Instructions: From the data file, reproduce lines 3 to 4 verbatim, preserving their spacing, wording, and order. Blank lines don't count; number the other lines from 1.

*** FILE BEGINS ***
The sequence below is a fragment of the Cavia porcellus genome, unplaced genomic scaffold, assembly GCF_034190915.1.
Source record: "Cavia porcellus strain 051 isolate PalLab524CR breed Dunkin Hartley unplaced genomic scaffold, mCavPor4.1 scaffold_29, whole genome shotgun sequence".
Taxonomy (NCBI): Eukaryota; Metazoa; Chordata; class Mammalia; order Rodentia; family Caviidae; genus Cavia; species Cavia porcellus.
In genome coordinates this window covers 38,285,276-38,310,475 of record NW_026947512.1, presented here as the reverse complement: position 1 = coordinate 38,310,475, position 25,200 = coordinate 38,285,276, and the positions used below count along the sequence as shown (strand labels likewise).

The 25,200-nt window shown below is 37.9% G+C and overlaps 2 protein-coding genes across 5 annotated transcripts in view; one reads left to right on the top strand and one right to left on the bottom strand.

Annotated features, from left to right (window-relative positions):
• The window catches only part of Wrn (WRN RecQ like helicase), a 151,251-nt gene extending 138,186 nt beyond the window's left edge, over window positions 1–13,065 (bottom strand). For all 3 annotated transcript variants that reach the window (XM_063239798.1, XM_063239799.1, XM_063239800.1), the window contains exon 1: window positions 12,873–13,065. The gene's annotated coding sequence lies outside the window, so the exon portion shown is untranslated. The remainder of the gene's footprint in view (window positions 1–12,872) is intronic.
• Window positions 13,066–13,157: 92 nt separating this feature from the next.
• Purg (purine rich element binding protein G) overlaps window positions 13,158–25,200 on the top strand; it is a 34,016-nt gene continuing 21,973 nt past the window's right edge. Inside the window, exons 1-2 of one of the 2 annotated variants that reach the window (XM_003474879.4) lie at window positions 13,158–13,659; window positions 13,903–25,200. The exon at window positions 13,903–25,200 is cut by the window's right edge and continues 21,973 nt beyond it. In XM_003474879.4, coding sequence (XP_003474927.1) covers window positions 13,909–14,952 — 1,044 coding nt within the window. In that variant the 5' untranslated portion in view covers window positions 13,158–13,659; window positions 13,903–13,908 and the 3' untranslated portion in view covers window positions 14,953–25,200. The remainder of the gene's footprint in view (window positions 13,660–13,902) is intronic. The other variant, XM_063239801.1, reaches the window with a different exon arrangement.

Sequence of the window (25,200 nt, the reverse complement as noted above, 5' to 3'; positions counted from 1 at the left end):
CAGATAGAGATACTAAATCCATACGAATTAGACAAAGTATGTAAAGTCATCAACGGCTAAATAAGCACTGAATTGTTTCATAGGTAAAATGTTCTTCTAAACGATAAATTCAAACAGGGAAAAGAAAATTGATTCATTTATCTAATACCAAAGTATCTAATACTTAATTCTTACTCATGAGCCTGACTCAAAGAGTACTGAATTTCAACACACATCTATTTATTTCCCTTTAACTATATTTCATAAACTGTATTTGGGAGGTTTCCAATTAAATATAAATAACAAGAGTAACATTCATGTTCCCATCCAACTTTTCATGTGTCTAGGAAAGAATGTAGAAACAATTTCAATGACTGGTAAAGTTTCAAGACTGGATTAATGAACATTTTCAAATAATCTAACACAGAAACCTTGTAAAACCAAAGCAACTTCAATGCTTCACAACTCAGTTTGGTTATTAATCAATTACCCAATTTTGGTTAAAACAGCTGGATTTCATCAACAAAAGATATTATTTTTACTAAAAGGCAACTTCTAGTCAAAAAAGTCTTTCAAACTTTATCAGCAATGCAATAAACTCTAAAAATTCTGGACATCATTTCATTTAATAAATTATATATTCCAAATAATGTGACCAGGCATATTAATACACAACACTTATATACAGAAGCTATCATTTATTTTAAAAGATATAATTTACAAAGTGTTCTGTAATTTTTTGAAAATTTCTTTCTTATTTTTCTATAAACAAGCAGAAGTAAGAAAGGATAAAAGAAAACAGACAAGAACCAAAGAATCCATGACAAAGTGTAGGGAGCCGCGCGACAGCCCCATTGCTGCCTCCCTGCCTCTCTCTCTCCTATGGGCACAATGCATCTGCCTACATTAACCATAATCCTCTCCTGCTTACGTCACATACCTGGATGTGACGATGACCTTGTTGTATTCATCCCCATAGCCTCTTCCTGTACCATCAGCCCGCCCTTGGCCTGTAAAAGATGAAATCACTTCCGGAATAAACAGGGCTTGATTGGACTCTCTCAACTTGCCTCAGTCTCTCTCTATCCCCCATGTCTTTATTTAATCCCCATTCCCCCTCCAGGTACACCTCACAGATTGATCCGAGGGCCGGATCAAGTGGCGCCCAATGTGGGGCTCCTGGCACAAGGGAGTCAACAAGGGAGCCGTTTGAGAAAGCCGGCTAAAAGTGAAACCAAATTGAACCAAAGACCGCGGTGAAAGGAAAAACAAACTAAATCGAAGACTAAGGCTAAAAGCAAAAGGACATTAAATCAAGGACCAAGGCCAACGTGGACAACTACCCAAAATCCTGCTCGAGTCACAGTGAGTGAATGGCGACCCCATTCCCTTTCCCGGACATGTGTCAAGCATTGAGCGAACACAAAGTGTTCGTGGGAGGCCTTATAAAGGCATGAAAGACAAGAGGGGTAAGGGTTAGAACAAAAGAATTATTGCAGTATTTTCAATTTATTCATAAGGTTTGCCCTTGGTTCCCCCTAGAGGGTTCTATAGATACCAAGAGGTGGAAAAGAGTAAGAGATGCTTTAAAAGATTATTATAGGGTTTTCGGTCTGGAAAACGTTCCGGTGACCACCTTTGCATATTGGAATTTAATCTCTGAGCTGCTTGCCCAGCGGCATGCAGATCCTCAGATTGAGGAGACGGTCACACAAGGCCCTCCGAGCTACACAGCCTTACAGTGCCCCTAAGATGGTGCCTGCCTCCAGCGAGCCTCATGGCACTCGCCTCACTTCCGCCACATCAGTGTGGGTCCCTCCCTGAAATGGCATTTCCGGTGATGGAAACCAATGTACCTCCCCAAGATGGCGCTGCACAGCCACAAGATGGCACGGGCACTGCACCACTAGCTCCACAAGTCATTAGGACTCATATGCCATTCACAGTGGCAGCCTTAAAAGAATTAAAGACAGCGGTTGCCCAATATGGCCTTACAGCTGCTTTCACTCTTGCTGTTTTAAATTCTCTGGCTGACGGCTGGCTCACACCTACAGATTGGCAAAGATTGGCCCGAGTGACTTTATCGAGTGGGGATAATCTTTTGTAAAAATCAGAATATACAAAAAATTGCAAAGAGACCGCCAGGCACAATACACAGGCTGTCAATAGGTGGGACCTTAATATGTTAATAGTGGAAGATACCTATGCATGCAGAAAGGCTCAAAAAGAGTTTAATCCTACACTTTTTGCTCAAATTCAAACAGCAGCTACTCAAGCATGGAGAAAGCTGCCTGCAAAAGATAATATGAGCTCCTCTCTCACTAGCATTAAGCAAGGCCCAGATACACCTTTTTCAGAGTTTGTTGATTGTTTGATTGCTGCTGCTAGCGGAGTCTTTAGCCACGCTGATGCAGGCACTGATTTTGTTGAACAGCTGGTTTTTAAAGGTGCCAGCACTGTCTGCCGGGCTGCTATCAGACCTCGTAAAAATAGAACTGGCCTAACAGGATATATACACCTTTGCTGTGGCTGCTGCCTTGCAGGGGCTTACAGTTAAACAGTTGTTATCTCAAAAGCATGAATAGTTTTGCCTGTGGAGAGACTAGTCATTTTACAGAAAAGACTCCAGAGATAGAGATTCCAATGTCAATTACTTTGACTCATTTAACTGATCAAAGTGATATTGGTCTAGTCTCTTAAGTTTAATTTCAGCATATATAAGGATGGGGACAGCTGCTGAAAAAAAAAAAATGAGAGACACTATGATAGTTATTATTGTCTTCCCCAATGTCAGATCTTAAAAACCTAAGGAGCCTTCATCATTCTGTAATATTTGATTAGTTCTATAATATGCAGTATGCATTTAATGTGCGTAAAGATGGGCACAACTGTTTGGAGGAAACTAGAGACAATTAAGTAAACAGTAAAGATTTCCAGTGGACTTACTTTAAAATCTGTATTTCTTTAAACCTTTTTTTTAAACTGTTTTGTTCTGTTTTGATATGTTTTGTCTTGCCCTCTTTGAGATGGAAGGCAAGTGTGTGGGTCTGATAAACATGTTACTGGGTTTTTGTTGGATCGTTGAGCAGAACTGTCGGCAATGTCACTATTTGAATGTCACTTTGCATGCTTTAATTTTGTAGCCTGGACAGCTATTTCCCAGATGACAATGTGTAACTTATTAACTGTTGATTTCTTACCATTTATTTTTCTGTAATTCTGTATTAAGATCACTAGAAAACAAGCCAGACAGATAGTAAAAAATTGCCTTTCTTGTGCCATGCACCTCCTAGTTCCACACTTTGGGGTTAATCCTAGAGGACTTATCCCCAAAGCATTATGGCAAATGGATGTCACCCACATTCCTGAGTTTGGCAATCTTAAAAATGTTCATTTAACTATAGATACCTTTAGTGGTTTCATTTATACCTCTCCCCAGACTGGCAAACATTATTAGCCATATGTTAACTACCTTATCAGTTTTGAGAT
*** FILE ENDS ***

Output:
Taxonomy (NCBI): Eukaryota; Metazoa; Chordata; class Mammalia; order Rodentia; family Caviidae; genus Cavia; species Cavia porcellus.
In genome coordinates this window covers 38,285,276-38,310,475 of record NW_026947512.1, presented here as the reverse complement: position 1 = coordinate 38,310,475, position 25,200 = coordinate 38,285,276, and the positions used below count along the sequence as shown (strand labels likewise).